Thursday, January 4, 2018

Eddie Hinton - A Mighty Field of Vision The Anthology (1969-93 us, gorgeous passionate rhythm 'n' blues, roots 'n' roll, country folk rock, 2005 issue)

Guitarist, songwriter, and singer Eddie Hinton may be one of the great, unheralded white blues musicians of all time. Fortunately, fans can latch onto a few recordings on compact disc. Hinton died far too young at the age of 51 on July 28, 1995, yet his guitar playing can be heard all over famous recordings by famous people -- hit records by Aretha Franklin, Wilson Pickett, Joe Tex, Solomon Burke, Percy Sledge, the Staple Singers, the Dells, Johnny Taylor, Elvis Presley, Boz Scaggs, Hour Glass, Otis Redding, and even reggae star Toots Hibbert of Toots & the Maytals.

Hinton was a session guitarist non-pareil. After working with Southern bands like the Spooks and the Five Minutes, he played lead guitar for Muscle Shoals Sound rhythm section from 1967 to 1971. What most people didn't know at the time was that Hinton was also a talented singer, songwriter, arranger and producer in his own right. In the late '60s, Muscle Shoals was something of a hit factory for Atlantic Records recording artists, under the careful, patient tutelage of legendary producer Jerry Wexler. Hinton was just 22 when he was invited to the Shoals area by fellow songwriter and producer Martin Greene. The Hinton/Greene songwriting and producing team produced several country/soul hits, including "Cover Me," and "It's All Wrong But It's Alright" for Percy Sledge.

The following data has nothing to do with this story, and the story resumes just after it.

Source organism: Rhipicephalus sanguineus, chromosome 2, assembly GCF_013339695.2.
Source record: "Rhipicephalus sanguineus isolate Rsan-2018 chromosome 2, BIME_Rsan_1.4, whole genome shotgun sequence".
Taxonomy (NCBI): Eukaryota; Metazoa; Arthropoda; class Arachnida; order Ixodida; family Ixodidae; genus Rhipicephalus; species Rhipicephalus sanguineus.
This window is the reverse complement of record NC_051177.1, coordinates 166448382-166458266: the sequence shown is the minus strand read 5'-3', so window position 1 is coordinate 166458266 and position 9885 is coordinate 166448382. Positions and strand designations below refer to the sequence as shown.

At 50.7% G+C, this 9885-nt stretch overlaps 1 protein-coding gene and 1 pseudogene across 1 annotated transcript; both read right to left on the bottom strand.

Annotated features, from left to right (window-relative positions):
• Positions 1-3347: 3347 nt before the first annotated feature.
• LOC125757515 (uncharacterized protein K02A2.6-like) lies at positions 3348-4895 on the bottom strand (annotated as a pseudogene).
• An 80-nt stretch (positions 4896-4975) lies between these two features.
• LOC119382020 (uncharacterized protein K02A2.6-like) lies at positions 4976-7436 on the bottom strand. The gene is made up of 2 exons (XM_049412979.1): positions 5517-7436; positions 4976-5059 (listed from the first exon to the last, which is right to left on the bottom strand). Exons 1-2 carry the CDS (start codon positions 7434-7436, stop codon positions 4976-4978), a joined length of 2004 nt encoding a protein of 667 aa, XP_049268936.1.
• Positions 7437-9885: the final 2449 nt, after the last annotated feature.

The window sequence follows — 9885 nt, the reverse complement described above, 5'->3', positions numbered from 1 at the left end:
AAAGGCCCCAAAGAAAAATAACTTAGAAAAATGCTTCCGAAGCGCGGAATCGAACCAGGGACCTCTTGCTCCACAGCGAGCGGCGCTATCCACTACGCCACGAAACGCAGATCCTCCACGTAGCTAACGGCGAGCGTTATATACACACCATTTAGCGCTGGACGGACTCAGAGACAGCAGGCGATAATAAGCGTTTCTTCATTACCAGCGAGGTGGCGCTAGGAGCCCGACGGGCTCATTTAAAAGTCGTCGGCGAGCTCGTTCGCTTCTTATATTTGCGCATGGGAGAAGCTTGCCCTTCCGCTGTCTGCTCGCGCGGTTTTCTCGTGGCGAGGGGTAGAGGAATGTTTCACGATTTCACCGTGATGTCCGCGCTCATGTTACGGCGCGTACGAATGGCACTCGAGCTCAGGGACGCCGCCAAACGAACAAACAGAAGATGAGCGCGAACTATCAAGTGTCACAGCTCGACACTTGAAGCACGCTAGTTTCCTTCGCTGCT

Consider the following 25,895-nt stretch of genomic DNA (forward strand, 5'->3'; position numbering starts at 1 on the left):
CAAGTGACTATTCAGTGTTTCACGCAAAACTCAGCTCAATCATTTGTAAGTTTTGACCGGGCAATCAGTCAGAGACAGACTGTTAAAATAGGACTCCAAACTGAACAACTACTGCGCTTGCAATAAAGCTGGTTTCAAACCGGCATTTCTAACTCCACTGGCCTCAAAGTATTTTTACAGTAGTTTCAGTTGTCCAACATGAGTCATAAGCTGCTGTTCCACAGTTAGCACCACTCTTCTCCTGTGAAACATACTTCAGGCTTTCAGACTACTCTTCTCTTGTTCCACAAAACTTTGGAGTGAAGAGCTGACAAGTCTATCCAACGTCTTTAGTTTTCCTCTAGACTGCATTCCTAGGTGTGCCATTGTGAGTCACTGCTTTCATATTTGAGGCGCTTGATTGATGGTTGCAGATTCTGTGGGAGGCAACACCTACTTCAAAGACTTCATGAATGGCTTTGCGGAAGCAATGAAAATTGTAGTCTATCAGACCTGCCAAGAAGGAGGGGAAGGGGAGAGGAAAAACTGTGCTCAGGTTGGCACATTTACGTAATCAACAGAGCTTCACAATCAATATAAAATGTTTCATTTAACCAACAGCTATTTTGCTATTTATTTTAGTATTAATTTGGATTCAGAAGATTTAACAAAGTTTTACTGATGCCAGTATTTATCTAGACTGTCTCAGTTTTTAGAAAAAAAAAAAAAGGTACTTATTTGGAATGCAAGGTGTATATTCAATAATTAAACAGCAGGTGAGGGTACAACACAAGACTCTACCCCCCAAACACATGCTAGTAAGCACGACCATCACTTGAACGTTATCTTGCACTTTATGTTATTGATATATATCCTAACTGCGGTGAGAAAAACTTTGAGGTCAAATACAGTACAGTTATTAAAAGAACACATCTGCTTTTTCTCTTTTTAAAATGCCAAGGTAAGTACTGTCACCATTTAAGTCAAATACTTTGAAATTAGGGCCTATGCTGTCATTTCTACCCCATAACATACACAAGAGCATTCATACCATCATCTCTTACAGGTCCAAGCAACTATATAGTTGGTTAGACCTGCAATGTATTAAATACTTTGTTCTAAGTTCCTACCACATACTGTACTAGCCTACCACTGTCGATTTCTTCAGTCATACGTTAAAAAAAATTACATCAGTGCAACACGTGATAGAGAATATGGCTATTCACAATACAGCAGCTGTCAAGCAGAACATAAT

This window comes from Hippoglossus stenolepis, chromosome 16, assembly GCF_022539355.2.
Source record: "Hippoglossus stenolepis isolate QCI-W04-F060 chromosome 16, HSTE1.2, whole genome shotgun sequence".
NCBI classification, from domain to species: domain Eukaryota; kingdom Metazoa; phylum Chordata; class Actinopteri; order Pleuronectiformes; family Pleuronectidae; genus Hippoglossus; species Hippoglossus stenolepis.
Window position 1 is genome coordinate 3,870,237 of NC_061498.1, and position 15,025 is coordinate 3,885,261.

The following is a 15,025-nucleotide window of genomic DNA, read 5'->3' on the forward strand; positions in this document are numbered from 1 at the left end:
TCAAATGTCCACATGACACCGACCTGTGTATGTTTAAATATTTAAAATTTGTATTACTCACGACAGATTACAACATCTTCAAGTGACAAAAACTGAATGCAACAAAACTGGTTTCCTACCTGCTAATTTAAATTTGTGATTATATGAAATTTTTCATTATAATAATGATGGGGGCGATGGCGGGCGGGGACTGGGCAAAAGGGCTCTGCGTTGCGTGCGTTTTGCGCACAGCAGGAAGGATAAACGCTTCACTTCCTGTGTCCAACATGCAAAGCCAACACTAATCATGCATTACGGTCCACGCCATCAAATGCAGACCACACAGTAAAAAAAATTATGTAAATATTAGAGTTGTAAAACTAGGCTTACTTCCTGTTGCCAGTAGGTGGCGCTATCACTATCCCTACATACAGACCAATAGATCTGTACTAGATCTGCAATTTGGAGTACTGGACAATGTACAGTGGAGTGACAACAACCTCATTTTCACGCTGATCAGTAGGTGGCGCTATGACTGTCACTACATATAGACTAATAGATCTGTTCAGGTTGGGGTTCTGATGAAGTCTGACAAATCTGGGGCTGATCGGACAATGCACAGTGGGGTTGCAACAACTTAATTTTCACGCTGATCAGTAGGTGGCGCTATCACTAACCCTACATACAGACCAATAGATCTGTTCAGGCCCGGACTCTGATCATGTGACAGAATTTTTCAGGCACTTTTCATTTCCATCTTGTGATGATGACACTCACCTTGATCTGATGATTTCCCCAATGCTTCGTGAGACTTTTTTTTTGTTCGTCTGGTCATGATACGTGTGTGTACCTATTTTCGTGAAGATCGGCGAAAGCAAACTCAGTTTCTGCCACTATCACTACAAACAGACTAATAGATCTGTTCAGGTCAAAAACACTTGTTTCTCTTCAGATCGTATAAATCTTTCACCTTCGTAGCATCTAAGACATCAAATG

Sadly, Hinton's 1978 critically hailed Capricorn Records debut, Very Extremely Dangerous, was released shortly before the Macon, Georgia-based label folded. In 1982, Jimmy Johnson of the Muscle Shoals rhythm section took Hinton into the studio to record a half-dozen songs for a new album, but that project was never released, and the blow to his ego, coupled with a divorce, sent Hinton into a personal tailspin.